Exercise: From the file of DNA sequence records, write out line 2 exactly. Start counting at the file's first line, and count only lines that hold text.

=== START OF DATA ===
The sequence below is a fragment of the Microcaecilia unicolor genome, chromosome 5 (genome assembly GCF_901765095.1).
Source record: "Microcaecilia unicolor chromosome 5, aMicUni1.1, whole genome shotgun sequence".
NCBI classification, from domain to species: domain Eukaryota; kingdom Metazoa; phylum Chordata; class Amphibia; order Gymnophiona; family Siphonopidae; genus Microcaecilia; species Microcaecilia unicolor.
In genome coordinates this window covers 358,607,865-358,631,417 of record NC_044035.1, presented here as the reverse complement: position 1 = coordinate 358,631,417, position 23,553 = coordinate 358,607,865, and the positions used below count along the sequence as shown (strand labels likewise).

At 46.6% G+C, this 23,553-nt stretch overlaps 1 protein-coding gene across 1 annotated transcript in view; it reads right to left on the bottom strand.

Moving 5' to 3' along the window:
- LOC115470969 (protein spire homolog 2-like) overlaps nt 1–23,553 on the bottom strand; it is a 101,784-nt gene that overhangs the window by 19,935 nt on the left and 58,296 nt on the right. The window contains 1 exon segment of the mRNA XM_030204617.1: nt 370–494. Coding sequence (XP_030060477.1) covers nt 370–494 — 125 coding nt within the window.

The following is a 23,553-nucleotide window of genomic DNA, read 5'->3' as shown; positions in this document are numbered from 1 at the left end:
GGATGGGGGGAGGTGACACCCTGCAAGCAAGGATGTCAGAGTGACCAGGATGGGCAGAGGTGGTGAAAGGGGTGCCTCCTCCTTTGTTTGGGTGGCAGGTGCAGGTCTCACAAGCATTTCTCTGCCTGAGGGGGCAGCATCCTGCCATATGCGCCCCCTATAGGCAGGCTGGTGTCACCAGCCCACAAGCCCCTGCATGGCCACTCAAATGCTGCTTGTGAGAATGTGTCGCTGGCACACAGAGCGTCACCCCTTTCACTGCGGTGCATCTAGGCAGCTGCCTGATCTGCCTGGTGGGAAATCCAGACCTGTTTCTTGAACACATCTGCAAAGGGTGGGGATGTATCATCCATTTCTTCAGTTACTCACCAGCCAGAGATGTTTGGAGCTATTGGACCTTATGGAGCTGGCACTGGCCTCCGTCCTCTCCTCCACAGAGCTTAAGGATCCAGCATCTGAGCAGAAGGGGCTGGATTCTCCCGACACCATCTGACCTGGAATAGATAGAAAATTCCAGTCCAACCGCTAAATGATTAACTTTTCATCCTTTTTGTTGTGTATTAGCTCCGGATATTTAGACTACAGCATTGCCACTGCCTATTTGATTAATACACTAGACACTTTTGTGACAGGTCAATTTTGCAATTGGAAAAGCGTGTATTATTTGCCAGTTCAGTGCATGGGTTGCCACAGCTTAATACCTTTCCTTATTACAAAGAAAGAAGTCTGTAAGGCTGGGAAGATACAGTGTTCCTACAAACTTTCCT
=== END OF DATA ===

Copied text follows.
Source record: "Microcaecilia unicolor chromosome 5, aMicUni1.1, whole genome shotgun sequence".